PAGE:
“We have to go back and rebuild those fences and say, 'Hey, we’re in here together; we’re here to help you, not to hurt you or to punish you.' I think in the long run, we’ll see more good feelings about that. I don’t know that we’ve gotten there yet,” he said.
Hayden acknowledged a wedge exists but says the neighborhoods welcome the police visibility and promised the department will continue its own outreach efforts.
“We helped rehab some houses over in the Greater Ville,” he said. “So it might be four elderly veterans that were helped, but it might have been 60 or 70 people out there listening, and watching us work with their family members knowing that we are very concerned about a closer relationship with the community. So I think overall, it’s going in the right direction.”
And new research finds the negative impacts of hotspot policing may be overstated.
Studies of a hotspot in St. Louis County — one published in 2017, another in 2018 — found that satisfaction with police improved in areas that had seen hotspot policing, compared to areas that received just standard patrols. And importantly for crime reduction — so did a community’s willingness to look out for each other.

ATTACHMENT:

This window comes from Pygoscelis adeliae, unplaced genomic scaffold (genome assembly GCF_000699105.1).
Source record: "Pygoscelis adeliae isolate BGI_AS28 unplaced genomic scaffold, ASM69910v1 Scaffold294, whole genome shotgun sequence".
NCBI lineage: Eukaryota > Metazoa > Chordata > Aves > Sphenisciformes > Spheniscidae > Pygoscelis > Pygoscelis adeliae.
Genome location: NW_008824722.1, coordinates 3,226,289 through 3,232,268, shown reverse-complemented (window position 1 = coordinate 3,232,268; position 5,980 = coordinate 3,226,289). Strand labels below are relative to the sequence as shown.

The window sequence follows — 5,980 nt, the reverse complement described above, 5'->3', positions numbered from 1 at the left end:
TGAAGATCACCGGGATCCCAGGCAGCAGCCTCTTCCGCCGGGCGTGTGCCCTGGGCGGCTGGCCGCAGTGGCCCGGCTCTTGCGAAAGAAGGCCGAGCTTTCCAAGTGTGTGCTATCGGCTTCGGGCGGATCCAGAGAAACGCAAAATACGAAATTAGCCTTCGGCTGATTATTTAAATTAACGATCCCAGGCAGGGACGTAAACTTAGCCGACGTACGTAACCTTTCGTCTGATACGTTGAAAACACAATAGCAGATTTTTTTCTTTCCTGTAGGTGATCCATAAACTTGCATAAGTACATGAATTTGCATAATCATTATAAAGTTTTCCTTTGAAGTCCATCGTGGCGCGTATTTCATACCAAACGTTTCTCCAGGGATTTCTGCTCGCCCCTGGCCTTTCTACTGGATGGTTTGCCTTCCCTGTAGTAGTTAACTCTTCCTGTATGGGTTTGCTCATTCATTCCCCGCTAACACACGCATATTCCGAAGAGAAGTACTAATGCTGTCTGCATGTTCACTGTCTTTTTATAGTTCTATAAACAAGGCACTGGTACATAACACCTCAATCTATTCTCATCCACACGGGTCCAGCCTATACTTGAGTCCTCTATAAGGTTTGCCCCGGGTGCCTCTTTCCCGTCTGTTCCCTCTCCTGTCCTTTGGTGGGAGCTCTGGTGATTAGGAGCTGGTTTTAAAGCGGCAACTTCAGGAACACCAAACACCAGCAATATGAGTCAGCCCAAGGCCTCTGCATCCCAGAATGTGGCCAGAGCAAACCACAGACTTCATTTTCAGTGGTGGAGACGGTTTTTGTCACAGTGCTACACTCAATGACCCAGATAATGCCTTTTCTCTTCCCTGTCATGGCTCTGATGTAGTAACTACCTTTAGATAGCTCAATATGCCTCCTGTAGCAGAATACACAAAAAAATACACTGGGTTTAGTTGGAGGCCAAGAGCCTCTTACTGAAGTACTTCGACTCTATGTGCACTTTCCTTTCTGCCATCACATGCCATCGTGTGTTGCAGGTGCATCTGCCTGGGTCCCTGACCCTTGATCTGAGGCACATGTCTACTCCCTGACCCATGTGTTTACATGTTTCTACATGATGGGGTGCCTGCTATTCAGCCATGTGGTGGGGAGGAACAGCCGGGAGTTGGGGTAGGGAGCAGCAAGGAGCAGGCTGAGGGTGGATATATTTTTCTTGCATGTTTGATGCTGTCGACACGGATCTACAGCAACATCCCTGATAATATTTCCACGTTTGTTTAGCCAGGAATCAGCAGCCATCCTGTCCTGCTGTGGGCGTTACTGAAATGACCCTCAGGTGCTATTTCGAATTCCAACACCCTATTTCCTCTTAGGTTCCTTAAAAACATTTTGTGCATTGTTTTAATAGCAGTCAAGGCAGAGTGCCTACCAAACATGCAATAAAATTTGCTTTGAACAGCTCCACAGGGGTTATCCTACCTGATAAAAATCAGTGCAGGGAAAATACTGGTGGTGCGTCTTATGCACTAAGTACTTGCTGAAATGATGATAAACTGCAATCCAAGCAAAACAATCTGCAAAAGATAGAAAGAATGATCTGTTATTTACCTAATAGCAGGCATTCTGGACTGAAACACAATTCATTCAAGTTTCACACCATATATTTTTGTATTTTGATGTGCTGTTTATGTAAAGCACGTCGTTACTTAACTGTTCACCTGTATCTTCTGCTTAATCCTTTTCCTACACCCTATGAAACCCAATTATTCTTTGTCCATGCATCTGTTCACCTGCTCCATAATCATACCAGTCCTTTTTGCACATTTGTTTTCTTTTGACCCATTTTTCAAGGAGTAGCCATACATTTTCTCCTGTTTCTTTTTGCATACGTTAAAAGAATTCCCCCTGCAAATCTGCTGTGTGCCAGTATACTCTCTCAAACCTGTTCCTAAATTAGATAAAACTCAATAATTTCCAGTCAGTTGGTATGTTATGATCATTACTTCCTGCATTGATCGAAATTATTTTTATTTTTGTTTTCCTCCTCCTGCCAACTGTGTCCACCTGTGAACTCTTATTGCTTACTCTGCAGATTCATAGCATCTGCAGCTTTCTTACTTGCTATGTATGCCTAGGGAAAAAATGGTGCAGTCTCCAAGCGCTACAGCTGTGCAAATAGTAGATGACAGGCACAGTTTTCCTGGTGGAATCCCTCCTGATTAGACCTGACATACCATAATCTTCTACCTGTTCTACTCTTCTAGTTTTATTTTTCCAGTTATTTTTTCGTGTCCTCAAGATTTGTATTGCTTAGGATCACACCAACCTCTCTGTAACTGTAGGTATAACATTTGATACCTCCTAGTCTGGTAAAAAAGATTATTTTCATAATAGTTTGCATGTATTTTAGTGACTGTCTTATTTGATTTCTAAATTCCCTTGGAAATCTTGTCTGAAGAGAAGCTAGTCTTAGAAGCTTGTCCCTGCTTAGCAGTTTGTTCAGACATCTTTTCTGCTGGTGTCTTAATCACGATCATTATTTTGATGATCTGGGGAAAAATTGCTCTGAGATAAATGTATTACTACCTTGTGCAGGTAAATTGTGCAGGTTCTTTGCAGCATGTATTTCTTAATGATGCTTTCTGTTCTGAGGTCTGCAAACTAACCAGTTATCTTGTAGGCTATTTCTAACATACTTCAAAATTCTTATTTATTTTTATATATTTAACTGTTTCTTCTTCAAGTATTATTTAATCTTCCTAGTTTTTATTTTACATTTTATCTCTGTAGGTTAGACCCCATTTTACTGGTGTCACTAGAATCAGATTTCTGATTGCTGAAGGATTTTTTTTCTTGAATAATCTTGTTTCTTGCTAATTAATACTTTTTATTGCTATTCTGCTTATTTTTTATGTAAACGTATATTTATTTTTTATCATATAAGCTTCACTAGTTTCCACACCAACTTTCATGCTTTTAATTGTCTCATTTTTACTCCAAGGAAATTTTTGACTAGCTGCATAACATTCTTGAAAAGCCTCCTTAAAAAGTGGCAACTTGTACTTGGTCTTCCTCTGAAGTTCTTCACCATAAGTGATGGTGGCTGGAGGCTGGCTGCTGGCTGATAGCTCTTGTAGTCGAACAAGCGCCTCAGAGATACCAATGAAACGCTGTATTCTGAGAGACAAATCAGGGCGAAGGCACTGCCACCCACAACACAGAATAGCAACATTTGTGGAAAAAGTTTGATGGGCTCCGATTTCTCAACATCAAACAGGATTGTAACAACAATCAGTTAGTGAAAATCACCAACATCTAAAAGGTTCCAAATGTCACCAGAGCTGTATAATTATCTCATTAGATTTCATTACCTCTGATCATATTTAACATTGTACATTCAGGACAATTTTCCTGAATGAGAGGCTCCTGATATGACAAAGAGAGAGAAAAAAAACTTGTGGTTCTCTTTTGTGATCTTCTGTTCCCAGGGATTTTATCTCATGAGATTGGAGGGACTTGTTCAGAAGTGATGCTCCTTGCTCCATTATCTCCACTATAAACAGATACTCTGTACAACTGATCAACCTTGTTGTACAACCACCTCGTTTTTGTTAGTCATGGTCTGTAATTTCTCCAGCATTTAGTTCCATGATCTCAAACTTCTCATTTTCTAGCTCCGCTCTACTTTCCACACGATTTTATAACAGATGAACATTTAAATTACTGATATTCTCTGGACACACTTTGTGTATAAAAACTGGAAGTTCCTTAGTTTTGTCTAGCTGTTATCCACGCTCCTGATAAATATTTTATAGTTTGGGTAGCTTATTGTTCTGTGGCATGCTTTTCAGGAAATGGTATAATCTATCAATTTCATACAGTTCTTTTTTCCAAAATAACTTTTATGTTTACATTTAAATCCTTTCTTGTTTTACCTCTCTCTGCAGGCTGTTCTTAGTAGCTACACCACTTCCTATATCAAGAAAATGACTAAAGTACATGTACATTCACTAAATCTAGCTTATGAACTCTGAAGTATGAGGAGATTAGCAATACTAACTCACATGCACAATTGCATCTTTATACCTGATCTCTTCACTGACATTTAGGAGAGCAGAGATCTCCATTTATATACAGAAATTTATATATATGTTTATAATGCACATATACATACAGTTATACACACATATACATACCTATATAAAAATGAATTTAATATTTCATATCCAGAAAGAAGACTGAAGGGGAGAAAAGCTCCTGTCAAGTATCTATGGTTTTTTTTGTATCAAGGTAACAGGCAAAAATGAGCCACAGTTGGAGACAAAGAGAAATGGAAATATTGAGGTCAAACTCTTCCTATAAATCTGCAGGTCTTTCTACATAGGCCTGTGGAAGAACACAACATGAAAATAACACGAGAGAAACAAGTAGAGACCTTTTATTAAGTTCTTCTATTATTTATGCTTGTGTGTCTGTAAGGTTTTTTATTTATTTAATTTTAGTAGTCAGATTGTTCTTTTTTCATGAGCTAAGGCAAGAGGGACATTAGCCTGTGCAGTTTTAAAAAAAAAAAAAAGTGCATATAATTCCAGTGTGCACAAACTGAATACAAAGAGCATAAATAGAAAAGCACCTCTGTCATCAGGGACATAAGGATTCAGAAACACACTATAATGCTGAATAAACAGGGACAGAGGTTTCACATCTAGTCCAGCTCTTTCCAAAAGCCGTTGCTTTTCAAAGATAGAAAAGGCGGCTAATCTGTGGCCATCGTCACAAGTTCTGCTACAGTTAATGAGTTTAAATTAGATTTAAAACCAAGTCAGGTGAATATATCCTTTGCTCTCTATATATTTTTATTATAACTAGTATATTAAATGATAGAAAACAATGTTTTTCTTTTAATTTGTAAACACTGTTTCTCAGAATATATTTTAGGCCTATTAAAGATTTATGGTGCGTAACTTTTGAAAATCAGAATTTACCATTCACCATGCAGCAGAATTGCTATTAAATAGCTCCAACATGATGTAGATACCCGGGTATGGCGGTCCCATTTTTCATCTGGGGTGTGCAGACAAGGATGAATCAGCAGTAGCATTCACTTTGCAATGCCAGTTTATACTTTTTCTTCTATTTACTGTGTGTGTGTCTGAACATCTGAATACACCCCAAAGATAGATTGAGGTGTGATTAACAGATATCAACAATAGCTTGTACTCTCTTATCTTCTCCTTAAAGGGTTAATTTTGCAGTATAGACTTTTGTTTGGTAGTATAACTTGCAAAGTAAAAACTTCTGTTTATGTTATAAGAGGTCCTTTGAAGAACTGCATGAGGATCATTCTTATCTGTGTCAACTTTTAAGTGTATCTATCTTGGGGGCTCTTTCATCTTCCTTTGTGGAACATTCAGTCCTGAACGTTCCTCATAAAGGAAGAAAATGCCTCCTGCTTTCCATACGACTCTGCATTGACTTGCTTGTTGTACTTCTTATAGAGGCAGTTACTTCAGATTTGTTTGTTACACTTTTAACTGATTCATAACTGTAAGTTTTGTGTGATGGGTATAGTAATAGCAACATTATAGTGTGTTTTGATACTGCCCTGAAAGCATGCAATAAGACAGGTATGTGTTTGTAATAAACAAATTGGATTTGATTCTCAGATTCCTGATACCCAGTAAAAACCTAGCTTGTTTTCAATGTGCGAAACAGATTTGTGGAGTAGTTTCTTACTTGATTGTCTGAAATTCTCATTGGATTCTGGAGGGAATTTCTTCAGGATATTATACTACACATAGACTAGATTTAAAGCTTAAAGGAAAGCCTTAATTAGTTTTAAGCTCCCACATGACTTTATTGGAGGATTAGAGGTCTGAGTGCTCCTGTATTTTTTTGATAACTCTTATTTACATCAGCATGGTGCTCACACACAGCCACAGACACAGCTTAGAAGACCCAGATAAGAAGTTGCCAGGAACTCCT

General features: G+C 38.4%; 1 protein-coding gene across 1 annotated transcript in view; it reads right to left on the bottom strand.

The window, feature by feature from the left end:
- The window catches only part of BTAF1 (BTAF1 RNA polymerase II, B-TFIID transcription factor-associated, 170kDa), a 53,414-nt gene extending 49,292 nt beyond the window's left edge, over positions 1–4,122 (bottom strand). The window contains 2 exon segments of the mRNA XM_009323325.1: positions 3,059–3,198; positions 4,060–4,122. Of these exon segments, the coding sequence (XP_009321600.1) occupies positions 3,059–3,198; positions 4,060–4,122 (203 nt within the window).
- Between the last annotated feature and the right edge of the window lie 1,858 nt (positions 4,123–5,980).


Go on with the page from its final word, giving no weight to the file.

“Citizens see the police doing something and say, 'Maybe I should as well,'” said David Weisburd, a criminology professor at George Mason University and one of the authors of the studies.
But Weisburd sounds a cautionary note. Hotspots are generally very small — a specific street, or even a specific block. The rectangle covers several square miles.
“Most of the streets in that neighborhood probably don’t have many problems. You’re now targeting many streets, and perhaps many people, that you shouldn’t be targeting,” he said.
A large hotspot, he says, may not have the same positive results on police-community relations as a smaller one.
Based on the crime numbers, however, Hayden has expanded his rectangle strategy. Hotspots in south St. Louis and around downtown started this January.
Follow Rachel on Twitter: @rlippmann
Brent Jones contributed data analysis to this story.